Netflix Has Failed Its Mission With MH370


Naren states: “Netflix’s latest documentary on MH370, MH370: The Plane That Disappeared, was a difficult watch—it wasn’t just pointless, it was plain irresponsible. If honest, they should have admitted at the outset that it is a fictional drama inspired by real-life events, featuring real people playing themselves. Viewers should be advised to not treat it as a serious documentary seeking to inform or educate the viewer. It is a slick production—and we know Netflix doesn’t stinge—about which we can say no more than that it is a lavish exercise in gaslighting.”

“Conspiracy sells, feeding on the widespread suspicion of an incomplete official narrative. It is easier to raise doubt than to establish the truth, and while it feels heroic to be the challenger, credibility suffers when alternate explanations don’t have a solid leg to stand on,” said Naren.

In a closing statement, Naren says that “the conspiracies peddled in this series are an insult to the continuing trauma of the families.”

There are countless errors of fact in the Netflix MH370 documentary caused in large part by the focus on two of the authors of the most bizarre theories of what happened to the plane.

First and foremost, according to another MH370 expert Richard Godfrey, who refused to be part of the series is that “Inmarsat satellite data is captured and distributed in real-time from the ground station and cannot be manipulated or fabricated in real-time in multiple databases.”

The second most critical error was the dismissal of the debris collected with the viewer left with the sense that all the debris was found by the “attention-seeking Russian spy Blaine Gibson.”

Blaine Gibson with MH370 cabin debris in Madagascar.

The opposite is the case. Twenty-two pieces of debris have been confirmed as coming from MH370 by part numbers (8), in stencil marks (6), Malaysian Airlines System internal materials (4), or conformity to Boeing 777-200ER drawings and specifications (4). Another 17 pieces are highly likely to have come from MH370. Of those only 8 have been found by Blaine Gibson.

Rather than attention seeking Mr Gibson was using media to broadcast the fact that locals need to hand debris in rather than use it as washing boards or dinner tables.

Mr Godfrey told that “as well as Blaine, Johny Begue, Schalk Lückhoff, Neels Kruger, Liam Lotter, Milson Tovontsoa, Rija Ravolatra, Eodia Andriamahery, Jean Dominique, Suzy Vitry, Barry McQade, Jean Viljoen and others have found the 39  items of debris, which have been confirmed or are likely to have come from MH370.”

Commenting on Jeff Wise’s Kazakhstan theory Mr Godfrey said: “That these items of debris were flown intact to Kazakhstan, then subsequently damaged to simulate a crash, then subsequently exposed to marine life for months and finally planted in 27 locations in 7 countries for 14 different people to find, is preposterous nonsense.”

Another Jeff Wise nonsense according to Mr Godfrey is that “it is not possible to fly the aircraft from the Main Equipment Centre (MEC). You cannot plug into the Airplane Information Management System (AIMS) computer in the MEC and fly the aircraft remotely. AIMS uses four ARINC 629 buses to transfer information. There are 2 cabinets on each plane (left and right). The ARINC 629 bus operates as a multiple-source, multiple-sink system; each terminal can transmit data to, and receive data from, every other terminal on the data bus. This makes it impossible to connect to any part of the system and take over the entire operation of the aircraft remotely.”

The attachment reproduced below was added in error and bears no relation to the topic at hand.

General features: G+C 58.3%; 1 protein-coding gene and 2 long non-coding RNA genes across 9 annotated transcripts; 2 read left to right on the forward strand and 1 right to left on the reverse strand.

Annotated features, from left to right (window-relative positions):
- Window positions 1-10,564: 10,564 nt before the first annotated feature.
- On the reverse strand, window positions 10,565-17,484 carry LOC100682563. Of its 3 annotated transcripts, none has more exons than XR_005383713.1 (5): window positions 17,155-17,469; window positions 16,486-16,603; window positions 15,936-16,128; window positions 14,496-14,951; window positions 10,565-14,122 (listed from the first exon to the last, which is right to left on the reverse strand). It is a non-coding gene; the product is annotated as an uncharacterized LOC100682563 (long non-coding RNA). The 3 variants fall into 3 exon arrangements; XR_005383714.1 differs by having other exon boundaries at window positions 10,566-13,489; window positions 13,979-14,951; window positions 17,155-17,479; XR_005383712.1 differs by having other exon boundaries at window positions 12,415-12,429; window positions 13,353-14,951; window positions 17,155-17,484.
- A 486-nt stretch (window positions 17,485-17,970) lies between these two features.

The list of errors in the show is almost endless and shows that the production house RAW chose to believe a couple of bizarre conspiracy theorists with books to promote and ignore clear contrary and rational comments from Mr Exner.

Netflix MH370
David Mearns

Famous wreck hunter David Mearns, a British-resident US marine scientist is quoted via Twitter expressing his disappointment in the Netflix series. It is “dominated by Jeff Wise and Florence de Changy, ridiculous and unsupported conspiracy theories,” he wrote.

He added “Inmarsat is real, Blaine Gibson is real, and the plane is in the southern Indian Ocean. Resume the underwater search.”

David Mearns is one the world’s leading shipwreck hunters and has found HMS Hood, RMS Bismark, HMAS Sydney and the German raider Kormoran and was part of the team that found the world’s largest battleship the Japanese Musashi.

There is now so much misinformation and untruth surrounding what happened to MH370 that when solid evidence – in the form of debris and satellite data – is presented it is barely recognizable.

Netflix dereliction of its duty as a broadcaster is deeply disturbing. It has clearly opted for sensational conspiracy over plain simple facts. Incredibly its series director Louise Malkinson has even admitted that “it’s (MH370) most likely that the plane is in the Southern Indian Ocean.”

Soon people will ask – is that true or did you see it on Netflix!

The post

Netflix has failed dismally in its mission and promise to deliver a first-class documentary with its three-part MH370: The Plane that Disappeared and its credibility is forever tarnished.

Netflix has an enormous responsibility to maintain integrity and honesty when it is a highly respected global brand known for delivering hard-hitting and incisive documentaries.

The next of kin, and the wider global community, have for nine long years been subjected to endless conspiracy theories of what happened to the Malaysian Airlines Boeing 777 with 239 aboard which disappeared on March 8, 2014, and the Netflix three-part series has given enormous credibility to two read more ⇒

Source:: AirlineRatings.Com

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